This is all a mouthful, and I apologize for foisting it on folks here. But it is important to understand precisely what all this means: "destabilizing" or "denaturing" heterosexuality is now de rigueur in much of elite higher education. This is the natural evolution of gender studies that must always seek new definitions to topple.

Most of these youths also defined themselves as anarchists, though they eagerly told us that they were going into jobs in the government, the Peace Corps, and major non-profits. None were pursuing anything outside those fields. When I pointed out to them that anarchists were supposed to be anti-government and that non-profits were corporate entities, they became very angry. They were not stupid but entirely brainwashed and militantly hive-minded. They also weren't used to being challenged.

The consequence of all of this is profound narcissism and profound self-loathing, depending on whether you can be sexually transitory enough or whether you cling to some definition of who you are, gender-wise. In recent years, in my encounters with students I have perceived (just anecdotally, but I can name many examples) a rise in anorexia among young males who espouse these beliefs. Forget emasculation: these boys are literally starving themselves to atone for the sin of maleness, just as many (overwhelmingly white) females of a certain political and social mindset embarked on such self-flagellation a few decades ago.

Don't be fooled into thinking that such profound narcissism and infantilism (one might say they were majoring in their own genitalia and where they chose to put it/them) means that these youths are unemployable or will in a few years grow up and abandon such beliefs. As with the arts world, there is a tremendous and ever-more-exclusionary reward system built into allegiance to this intellectual gender fascism.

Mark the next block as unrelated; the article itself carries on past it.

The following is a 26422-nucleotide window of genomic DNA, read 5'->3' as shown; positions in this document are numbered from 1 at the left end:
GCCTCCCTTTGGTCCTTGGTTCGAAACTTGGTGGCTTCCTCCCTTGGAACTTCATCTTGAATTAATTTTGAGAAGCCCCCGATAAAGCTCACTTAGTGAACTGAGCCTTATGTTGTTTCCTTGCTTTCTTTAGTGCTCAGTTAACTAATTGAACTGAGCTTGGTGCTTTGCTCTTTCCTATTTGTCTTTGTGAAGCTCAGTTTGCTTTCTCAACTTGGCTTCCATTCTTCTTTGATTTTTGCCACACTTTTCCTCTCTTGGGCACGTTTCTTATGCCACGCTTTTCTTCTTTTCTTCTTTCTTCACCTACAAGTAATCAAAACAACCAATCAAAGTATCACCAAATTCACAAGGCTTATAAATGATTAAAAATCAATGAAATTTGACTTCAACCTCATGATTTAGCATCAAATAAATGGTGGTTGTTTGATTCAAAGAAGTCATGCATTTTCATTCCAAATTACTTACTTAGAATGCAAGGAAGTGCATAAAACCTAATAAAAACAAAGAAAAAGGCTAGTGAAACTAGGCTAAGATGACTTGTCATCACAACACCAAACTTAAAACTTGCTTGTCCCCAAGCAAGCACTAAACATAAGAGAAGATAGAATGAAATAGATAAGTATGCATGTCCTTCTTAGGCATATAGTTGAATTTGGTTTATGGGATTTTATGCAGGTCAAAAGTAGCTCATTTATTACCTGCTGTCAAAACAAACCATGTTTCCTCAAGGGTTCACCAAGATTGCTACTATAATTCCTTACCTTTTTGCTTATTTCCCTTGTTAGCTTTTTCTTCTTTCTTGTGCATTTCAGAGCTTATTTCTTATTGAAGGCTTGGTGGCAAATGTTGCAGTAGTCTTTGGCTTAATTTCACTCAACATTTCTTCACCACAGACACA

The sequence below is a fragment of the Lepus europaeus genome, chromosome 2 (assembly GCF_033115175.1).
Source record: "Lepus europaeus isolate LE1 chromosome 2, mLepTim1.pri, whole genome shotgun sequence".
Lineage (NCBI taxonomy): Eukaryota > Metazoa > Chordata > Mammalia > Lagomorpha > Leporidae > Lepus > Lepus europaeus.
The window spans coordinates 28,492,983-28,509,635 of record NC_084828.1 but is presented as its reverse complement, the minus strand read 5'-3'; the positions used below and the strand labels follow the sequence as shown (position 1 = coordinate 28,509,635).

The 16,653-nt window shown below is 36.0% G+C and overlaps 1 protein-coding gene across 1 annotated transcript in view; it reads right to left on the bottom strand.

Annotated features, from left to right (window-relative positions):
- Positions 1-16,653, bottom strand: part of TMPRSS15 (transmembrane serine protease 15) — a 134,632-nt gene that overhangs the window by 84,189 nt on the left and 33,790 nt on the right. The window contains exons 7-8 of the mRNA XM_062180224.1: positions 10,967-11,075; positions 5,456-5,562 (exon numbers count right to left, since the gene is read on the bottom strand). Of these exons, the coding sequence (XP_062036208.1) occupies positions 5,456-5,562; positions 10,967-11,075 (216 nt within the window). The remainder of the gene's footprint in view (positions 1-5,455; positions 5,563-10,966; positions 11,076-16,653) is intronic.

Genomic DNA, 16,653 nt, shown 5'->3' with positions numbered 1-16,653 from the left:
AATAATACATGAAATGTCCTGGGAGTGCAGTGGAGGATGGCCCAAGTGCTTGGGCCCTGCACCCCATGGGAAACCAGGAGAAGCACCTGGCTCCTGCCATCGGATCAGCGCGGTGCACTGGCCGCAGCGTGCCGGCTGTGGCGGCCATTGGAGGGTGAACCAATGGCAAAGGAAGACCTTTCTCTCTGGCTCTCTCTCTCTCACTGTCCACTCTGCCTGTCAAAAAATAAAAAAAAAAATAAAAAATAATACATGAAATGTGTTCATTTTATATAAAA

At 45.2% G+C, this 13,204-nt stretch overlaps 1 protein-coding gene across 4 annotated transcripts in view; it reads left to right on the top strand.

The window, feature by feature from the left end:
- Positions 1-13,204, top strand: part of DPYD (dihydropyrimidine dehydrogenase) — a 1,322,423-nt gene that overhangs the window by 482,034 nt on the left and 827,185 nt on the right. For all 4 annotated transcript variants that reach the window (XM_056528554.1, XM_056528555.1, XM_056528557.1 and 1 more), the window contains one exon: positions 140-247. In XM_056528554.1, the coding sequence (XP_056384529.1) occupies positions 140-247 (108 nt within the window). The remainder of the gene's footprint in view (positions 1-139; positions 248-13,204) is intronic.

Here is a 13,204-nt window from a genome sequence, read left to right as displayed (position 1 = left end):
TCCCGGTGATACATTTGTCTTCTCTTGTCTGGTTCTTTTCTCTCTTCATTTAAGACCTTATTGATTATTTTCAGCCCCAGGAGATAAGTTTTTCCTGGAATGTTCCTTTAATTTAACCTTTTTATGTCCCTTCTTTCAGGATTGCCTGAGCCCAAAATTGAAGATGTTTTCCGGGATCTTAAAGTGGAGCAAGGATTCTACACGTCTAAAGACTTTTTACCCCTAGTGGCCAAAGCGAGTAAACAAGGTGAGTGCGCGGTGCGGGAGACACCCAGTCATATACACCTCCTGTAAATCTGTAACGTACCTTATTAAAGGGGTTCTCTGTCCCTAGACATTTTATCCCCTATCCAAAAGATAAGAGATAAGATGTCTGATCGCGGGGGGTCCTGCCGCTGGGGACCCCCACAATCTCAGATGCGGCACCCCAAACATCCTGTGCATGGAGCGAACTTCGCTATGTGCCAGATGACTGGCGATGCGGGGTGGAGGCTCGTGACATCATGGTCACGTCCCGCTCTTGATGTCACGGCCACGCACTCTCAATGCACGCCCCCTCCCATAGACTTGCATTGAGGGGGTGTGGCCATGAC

I don't use the f-word casually. These people would put us in re-education camps in the blink of an eye. They truly believe we are evil. Unlike earlier generations, there is a critical mass of institutions they can enter in order to influence society at large -- and the steadying imperative to support one's young has of course been wiped out.
1 year ago
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Some people spend their real money for such objects. That is the genuinely most terrible aspect of this decadence. They believe this is a 'good investment.'
1 year ago
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“First come inspiration and the exaltation of breaking false barriers: at the end comes the mere flabbiness of having no barriers left to break and no talent except for breaking them.”

This is from the classicist Gilbert Murray, writing in 1940 about ancient sophistic Athens. I suspect he knew he was also describing his own century (and now ours).

A lengthier quotation can be found at
1 year ago
1 year ago Link To Comment
It's indeed sad, because it reflects the abject capitulation to the scam of meaninglessness promulgated by Jean Paul Sartre and his brethren, for which the best corrective I've found is J. Donald Walters's excellent book, Art as a Hidden Message.

Influenced by the school of Walters, I had a bit of fun with a post-post-modernist exegesis of a work of art that stands behind Green Library on the Stanford campus: see
1 year ago